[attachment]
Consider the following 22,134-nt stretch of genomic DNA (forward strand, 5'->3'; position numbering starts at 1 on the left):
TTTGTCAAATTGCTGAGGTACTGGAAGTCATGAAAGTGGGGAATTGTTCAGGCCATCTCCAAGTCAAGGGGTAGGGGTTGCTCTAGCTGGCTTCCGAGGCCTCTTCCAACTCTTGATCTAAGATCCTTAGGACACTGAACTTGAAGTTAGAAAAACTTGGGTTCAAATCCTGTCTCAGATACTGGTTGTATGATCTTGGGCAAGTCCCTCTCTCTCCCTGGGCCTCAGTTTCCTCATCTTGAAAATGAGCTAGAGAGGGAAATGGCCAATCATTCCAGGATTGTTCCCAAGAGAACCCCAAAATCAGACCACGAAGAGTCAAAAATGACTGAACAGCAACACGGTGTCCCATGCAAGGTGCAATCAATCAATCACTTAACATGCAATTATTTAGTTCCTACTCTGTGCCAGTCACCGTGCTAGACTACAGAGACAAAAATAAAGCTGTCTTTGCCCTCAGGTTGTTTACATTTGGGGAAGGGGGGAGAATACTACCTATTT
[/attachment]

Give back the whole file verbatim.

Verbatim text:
Consider the following 22,134-nt stretch of genomic DNA (forward strand, 5'->3'; position numbering starts at 1 on the left):
TTTGTCAAATTGCTGAGGTACTGGAAGTCATGAAAGTGGGGAATTGTTCAGGCCATCTCCAAGTCAAGGGGTAGGGGTTGCTCTAGCTGGCTTCCGAGGCCTCTTCCAACTCTTGATCTAAGATCCTTAGGACACTGAACTTGAAGTTAGAAAAACTTGGGTTCAAATCCTGTCTCAGATACTGGTTGTATGATCTTGGGCAAGTCCCTCTCTCTCCCTGGGCCTCAGTTTCCTCATCTTGAAAATGAGCTAGAGAGGGAAATGGCCAATCATTCCAGGATTGTTCCCAAGAGAACCCCAAAATCAGACCACGAAGAGTCAAAAATGACTGAACAGCAACACGGTGTCCCATGCAAGGTGCAATCAATCAATCACTTAACATGCAATTATTTAGTTCCTACTCTGTGCCAGTCACCGTGCTAGACTACAGAGACAAAAATAAAGCTGTCTTTGCCCTCAGGTTGTTTACATTTGGGGAAGGGGGGAGAATACTACCTATTT